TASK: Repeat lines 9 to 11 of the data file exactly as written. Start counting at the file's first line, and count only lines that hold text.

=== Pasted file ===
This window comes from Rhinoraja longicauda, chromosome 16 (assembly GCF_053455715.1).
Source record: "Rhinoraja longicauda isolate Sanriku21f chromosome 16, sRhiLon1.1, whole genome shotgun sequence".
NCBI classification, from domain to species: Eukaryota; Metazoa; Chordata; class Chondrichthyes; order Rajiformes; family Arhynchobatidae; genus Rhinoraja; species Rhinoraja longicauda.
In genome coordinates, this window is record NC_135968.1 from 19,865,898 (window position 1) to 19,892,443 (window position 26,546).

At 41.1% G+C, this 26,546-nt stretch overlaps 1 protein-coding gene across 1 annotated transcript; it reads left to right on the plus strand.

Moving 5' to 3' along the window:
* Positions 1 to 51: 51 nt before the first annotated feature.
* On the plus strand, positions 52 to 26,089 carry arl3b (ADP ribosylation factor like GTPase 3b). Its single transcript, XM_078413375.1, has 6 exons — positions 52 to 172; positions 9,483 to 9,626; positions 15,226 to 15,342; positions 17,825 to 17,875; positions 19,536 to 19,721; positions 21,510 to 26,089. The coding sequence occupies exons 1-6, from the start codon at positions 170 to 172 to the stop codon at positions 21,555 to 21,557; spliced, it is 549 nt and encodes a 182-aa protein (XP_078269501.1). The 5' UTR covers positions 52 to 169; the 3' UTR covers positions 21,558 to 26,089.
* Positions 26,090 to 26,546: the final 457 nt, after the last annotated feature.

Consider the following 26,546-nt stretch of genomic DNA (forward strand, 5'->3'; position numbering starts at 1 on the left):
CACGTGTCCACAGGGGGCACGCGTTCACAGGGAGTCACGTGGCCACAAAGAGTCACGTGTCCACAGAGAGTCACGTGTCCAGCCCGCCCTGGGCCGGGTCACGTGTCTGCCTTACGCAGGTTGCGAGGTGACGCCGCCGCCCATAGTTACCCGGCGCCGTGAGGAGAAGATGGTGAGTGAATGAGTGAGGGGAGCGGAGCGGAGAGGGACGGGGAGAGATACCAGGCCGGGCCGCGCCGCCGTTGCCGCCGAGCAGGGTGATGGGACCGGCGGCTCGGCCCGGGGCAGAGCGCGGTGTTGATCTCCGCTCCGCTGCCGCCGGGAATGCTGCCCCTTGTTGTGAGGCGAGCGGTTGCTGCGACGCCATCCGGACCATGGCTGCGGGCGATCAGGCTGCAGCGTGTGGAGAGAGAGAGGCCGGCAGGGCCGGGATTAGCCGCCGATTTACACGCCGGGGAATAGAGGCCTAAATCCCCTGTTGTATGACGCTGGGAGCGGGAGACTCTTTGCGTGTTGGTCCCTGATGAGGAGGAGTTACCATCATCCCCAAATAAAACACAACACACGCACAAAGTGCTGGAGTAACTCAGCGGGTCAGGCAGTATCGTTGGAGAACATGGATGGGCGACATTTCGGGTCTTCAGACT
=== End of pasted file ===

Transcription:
* Positions 26,090 to 26,546: the final 457 nt, after the last annotated feature.

Consider the following 26,546-nt stretch of genomic DNA (forward strand, 5'->3'; position numbering starts at 1 on the left):
CACGTGTCCACAGGGGGCACGCGTTCACAGGGAGTCACGTGGCCACAAAGAGTCACGTGTCCACAGAGAGTCACGTGTCCAGCCCGCCCTGGGCCGGGTCACGTGTCTGCCTTACGCAGGTTGCGAGGTGACGCCGCCGCCCATAGTTACCCGGCGCCGTGAGGAGAAGATGGTGAGTGAATGAGTGAGGGGAGCGGAGCGGAGAGGGACGGGGAGAGATACCAGGCCGGGCCGCGCCGCCGTTGCCGCCGAGCAGGGTGATGGGACCGGCGGCTCGGCCCGGGGCAGAGCGCGGTGTTGATCTCCGCTCCGCTGCCGCCGGGAATGCTGCCCCTTGTTGTGAGGCGAGCGGTTGCTGCGACGCCATCCGGACCATGGCTGCGGGCGATCAGGCTGCAGCGTGTGGAGAGAGAGAGGCCGGCAGGGCCGGGATTAGCCGCCGATTTACACGCCGGGGAATAGAGGCCTAAATCCCCTGTTGTATGACGCTGGGAGCGGGAGACTCTTTGCGTGTTGGTCCCTGATGAGGAGGAGTTACCATCATCCCCAAATAAAACACAACACACGCACAAAGTGCTGGAGTAACTCAGCGGGTCAGGCAGTATCGTTGGAGAACATGGATGGGCGACATTTCGGGTCTTCAGACT